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Not enough case workers for new asylum seekers

"Eradicated all chances of doing a good job"
2:42 min
Mikael Sjöberg, Arbetsförmedlingens generaldirektör.
Mikael Sjöberg, the general director of the Swedish Employment Service. Photo: Sveriges Radio.

With between 80,000 and 105,000 new asylum seekers expected next year, the director general of the national employment service Arbetsförmedling says they need more resources to help immigrants integrate into society and the labour market.

In 2010, the Swedish employment service took over the job of helping newly arrived immigrants from the municipalities. The aim was to help them get established int society and onto the Swedish labour market.

"Have you been granted a residency permit? Come to the Employment Service" is the title of a glossy brochure that can be found in job centres and reception centres around the country.

But on Tuesday, barely a week after the Swedish Migration Board published its forecast for how many they believe will seek asylum in Sweden next year, and with the budget proposals from the government and the opposition parties still fresh from the printer, the director general of the Employment Service, Mikael Sjöberg, tells Swedish Radio's P1 programme that his agency is struggling to keep up with the demand.

"The reform is designed for one member of staff to deal with 30 cases. But we have already reached 60 newly arrived immigrants per caseworker, and we are heading towards 80-90," he says "I think everybody can understand that this virtually eradicates all chances of our members of staff to do a really good job. It means that we cannot receive those who come to Sweden on a one-to-one basis, we cannot offer good plans of action and the waiting time is long."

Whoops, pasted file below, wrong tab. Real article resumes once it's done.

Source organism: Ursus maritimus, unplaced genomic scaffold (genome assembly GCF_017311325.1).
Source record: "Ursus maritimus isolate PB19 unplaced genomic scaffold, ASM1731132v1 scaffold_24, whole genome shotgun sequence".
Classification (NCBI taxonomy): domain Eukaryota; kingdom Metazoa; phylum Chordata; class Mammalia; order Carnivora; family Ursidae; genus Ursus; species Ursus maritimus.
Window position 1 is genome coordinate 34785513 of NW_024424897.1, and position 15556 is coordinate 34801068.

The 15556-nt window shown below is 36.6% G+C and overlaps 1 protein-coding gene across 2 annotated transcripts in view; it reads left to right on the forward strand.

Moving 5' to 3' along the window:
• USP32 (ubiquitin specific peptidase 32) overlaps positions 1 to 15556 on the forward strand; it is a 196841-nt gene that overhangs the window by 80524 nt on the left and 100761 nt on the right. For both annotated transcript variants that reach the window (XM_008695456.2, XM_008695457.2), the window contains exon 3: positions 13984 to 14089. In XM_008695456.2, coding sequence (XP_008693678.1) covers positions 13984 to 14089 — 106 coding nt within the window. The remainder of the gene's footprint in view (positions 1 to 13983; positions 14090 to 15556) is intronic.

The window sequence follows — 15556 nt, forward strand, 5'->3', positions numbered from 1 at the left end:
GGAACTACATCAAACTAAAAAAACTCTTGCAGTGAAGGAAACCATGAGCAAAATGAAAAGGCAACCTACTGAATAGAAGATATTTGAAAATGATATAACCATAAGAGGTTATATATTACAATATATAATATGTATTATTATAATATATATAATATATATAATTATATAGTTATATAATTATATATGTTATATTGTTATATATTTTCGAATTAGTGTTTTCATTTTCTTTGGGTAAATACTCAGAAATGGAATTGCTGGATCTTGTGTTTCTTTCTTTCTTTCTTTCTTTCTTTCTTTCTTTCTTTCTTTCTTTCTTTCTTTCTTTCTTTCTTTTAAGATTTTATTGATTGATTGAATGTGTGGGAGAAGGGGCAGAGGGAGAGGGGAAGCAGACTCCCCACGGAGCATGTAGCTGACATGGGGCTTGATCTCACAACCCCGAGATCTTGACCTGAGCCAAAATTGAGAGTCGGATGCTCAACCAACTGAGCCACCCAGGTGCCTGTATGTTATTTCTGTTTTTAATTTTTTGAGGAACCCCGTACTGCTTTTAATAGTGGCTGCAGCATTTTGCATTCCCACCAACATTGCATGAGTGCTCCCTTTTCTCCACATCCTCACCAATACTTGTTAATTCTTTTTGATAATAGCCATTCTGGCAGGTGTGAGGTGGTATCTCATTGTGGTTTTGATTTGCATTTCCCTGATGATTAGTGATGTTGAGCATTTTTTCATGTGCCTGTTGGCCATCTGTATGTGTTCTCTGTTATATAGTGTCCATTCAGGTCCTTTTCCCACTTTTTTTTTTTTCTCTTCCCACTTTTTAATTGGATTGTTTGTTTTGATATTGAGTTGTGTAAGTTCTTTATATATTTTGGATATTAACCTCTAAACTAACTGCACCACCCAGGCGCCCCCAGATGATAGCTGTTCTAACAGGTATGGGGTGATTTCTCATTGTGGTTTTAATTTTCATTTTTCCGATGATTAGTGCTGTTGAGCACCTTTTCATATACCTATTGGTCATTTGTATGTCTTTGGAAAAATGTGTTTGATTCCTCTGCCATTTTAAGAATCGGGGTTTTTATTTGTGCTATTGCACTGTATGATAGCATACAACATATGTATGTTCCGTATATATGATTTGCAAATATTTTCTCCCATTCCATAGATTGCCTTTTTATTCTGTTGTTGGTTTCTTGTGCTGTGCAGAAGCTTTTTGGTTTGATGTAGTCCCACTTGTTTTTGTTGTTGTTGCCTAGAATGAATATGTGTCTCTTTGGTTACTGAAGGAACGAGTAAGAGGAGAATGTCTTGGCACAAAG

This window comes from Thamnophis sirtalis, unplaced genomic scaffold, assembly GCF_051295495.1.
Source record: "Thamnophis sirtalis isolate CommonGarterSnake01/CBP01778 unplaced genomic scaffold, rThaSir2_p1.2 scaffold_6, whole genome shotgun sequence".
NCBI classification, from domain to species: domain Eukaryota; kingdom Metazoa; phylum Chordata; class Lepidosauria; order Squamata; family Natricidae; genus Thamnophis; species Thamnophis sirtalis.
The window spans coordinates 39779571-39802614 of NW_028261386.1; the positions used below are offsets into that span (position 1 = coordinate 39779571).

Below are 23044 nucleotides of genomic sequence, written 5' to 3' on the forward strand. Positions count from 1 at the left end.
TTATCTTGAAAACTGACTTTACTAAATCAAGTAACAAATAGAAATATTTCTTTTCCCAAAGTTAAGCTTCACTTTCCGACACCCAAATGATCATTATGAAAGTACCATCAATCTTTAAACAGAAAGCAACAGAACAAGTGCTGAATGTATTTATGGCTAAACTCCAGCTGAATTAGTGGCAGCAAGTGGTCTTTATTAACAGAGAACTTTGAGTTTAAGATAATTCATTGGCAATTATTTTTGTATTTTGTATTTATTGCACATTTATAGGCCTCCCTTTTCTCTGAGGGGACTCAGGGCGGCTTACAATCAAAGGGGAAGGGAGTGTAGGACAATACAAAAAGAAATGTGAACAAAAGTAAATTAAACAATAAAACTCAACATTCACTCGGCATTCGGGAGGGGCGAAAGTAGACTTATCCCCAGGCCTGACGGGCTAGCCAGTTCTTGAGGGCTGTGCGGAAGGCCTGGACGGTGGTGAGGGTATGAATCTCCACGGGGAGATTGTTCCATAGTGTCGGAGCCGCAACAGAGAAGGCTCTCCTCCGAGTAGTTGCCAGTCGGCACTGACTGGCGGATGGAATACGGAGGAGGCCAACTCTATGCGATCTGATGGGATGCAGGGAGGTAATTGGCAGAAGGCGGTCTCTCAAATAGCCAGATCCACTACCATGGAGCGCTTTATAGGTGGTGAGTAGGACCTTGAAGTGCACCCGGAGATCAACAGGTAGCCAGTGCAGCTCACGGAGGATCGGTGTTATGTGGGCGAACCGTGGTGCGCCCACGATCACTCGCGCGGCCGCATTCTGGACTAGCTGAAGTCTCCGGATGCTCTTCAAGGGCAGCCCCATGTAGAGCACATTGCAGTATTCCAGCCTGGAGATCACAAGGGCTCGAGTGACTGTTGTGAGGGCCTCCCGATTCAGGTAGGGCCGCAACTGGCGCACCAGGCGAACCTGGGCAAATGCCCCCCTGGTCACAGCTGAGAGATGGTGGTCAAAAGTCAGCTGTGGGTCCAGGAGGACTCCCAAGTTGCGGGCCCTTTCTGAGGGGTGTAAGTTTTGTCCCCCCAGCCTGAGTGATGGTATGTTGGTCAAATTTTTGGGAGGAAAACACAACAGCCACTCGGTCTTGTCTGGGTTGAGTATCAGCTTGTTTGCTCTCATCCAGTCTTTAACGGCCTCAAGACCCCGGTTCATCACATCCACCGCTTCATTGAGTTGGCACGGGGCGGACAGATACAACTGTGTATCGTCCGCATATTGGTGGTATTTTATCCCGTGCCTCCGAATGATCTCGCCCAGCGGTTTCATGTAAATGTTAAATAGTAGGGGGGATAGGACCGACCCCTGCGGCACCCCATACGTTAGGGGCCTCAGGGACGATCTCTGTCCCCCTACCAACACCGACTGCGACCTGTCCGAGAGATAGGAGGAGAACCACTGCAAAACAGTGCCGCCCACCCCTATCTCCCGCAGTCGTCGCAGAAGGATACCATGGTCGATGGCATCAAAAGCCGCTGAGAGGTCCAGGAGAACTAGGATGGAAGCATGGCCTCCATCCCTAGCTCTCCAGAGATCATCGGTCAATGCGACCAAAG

Background and education level varies greatly among those who come to Sweden, which means they need help with different things. But when the case workers don't have time to meet all their clients, says Sjöberg, someone with a degree from his or her home country may be offered the same help as someone with no education at all.

"This doesn't help integration into the Swedish society. Many of those who come to Sweden will find it harder to get into the labour market or harder to enter into education," he said.

The new Education Minister Ylva Johansson agrees that the situation is serious.

"The situation for those who work with this at the employment service is very difficult, because it has been under-financed in the past. We are now adding more resources, SEK 270 million, so more case workers can be employed," she said.

But this is not enough, according to Mikael Sjöberg.

"In the budget that we have seen, we have not been allotted sufficient funds to deal with this next year," he says.

Our journalism is based on credibility and impartiality. Swedish Radio is independent and not affiliated to any political, religious, financial, public or private interests.
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